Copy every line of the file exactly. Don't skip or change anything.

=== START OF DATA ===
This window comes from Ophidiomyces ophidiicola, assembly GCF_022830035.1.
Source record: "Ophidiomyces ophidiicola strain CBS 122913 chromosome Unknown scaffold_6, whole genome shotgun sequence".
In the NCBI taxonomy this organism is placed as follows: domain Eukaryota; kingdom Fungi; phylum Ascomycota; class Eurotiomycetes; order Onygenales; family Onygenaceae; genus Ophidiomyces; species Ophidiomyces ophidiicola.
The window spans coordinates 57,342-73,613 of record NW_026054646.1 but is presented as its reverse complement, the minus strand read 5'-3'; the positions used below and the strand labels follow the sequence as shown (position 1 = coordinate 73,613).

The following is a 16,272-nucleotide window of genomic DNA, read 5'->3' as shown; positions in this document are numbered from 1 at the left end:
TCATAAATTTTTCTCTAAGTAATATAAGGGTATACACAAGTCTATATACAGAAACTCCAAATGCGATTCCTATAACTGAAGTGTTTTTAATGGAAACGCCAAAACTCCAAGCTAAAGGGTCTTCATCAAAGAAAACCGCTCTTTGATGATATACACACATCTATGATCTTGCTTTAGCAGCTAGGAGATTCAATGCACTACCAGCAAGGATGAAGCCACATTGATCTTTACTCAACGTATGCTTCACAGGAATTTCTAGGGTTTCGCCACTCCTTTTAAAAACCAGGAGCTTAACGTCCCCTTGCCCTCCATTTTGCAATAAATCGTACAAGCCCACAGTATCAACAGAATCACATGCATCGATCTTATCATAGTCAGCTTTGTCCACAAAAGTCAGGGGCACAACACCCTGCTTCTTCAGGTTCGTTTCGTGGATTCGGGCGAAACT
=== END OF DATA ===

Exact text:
This window comes from Ophidiomyces ophidiicola, assembly GCF_022830035.1.
Source record: "Ophidiomyces ophidiicola strain CBS 122913 chromosome Unknown scaffold_6, whole genome shotgun sequence".
In the NCBI taxonomy this organism is placed as follows: domain Eukaryota; kingdom Fungi; phylum Ascomycota; class Eurotiomycetes; order Onygenales; family Onygenaceae; genus Ophidiomyces; species Ophidiomyces ophidiicola.
The window spans coordinates 57,342-73,613 of record NW_026054646.1 but is presented as its reverse complement, the minus strand read 5'-3'; the positions used below and the strand labels follow the sequence as shown (position 1 = coordinate 73,613).

The following is a 16,272-nucleotide window of genomic DNA, read 5'->3' as shown; positions in this document are numbered from 1 at the left end:
TCATAAATTTTTCTCTAAGTAATATAAGGGTATACACAAGTCTATATACAGAAACTCCAAATGCGATTCCTATAACTGAAGTGTTTTTAATGGAAACGCCAAAACTCCAAGCTAAAGGGTCTTCATCAAAGAAAACCGCTCTTTGATGATATACACACATCTATGATCTTGCTTTAGCAGCTAGGAGATTCAATGCACTACCAGCAAGGATGAAGCCACATTGATCTTTACTCAACGTATGCTTCACAGGAATTTCTAGGGTTTCGCCACTCCTTTTAAAAACCAGGAGCTTAACGTCCCCTTGCCCTCCATTTTGCAATAAATCGTACAAGCCCACAGTATCAACAGAATCACATGCATCGATCTTATCATAGTCAGCTTTGTCCACAAAAGTCAGGGGCACAACACCCTGCTTCTTCAGGTTCGTTTCGTGGATTCGGGCGAAACT